Overgrown incisors can be temporarily corrected by burring down the overgrown incisors with a dental burr. This can be done while the rabbit is conscious, but it may need to be repeated every 3-4 weeks. The incisor teeth can be removed to solve the problem.
To treat malocclusion of the molar teeth, regular dentals under anaesthetic are required to allow better visualisation and examination of the molars and rasp down the rough spiky edges.
It is important to realise that long term management is essential and corrective dental work may need to be repeated.

Can I prevent my rabbit’s teeth from becoming overgrown?
Yes – prevention is better than cure!

  • Buy your rabbit from a reputable breeder, who can assure you that only rabbits with no dental disease have been used in the breeding line.
  • Feed an appropriate diet – one that mimics what wild rabbits eat. They should have unlimited access to good quality hay and grass, which is high in fibre and abrasive and will help to wear the teeth down. Avoid ‘muesli-type’ diets as they are low in fibre and rabbits selectively feed, so instead feed small quantities of a pellet mix.
  • Check your rabbit’s teeth on a regular basis.

Encephalitozoon Cuniculi (E.Cuniculi)
E. Cuniculi is a microscopic protozoan parasite that causes disease in rabbits. It colonises in the rabbit’s brain, eyes and kidneys. Rabbits are infected by ingesting or inhaling spores which are excreted in the urine or faeces of infected animals – it can live in infected areas for several weeks. E. Cuniculi can potentially be transferred to humans but appears not to affect healthy humans. Severely immunocompromised people should avoid animals confirmed or suspected with carrying the parasite.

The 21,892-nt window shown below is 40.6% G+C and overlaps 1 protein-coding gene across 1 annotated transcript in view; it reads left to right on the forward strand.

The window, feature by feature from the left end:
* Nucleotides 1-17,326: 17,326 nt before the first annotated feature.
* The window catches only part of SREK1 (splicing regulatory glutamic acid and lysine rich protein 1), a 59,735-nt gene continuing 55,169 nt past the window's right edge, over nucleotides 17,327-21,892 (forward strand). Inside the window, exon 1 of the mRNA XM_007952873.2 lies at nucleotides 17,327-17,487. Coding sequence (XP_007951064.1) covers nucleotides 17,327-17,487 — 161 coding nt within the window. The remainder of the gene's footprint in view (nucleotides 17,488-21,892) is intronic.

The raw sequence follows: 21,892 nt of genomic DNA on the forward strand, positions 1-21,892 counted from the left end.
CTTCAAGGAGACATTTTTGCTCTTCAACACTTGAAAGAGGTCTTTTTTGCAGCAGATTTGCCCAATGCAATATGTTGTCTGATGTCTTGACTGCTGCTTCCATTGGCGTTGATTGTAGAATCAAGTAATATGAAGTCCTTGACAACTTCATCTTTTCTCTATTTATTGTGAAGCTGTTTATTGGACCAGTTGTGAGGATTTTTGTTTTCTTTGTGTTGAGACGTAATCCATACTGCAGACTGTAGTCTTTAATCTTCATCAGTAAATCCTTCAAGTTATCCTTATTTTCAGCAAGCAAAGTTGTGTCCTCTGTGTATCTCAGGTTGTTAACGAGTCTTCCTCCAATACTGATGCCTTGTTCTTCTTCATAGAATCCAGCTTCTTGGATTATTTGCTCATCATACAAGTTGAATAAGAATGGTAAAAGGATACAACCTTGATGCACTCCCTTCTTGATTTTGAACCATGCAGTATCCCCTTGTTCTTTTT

What are the clinical signs?
Clinical signs can be non-specific, but some of the following signs may be noted:

Nervous signs

  • Head tilt/neck twisting
  • Paralysis
  • Weakness of the hind legs
  • Eventually leading to tremors/fits and then a coma

Eye disease

  • Cataracts and blindness

Kidney disease

  • Increased drinking and urination
  • Urinary incontinence/scalding
  • Kidney failure

Heart disease

  • Myocarditis (inflammation of the heart muscle) can be a cause of sudden death.

How is it diagnosed?
If your rabbit is showing clinical signs that point towards E. Cunicili then the vet may suggest doing a blood test which will show if they have been exposed to the parasite. If the result comes back negative this is generally conclusive and E. Cunicili can be ruled out; unless the sample is taken very early on in infection and the immune system is too weak to allow antibodies to be produced. A positive result isn’t quite as easy to interpret. A high result, together with clinical signs is usually enough to confirm the diagnosis, but a low positive result can be a problem as many rabbits carry the parasite without symptoms (asymptomatic). In this case the blood sample is repeated a few weeks later, and if the levels have risen this indicates an active infection.

How is it treated?
If E. Cuniculi is diagnosed or suspected then a 28 day course of Fenbendazole is recommended.
This is available in a paste form which is given by mouth, on a daily basis. Anti-inflammatory drugs can also be given. Supportive therapy is sometimes needed depending on the severity of clinical signs, as some rabbits with severe head tilt are unable to move around or feed themselves adequately. In some cases the treatment does not improve clinical signs – usually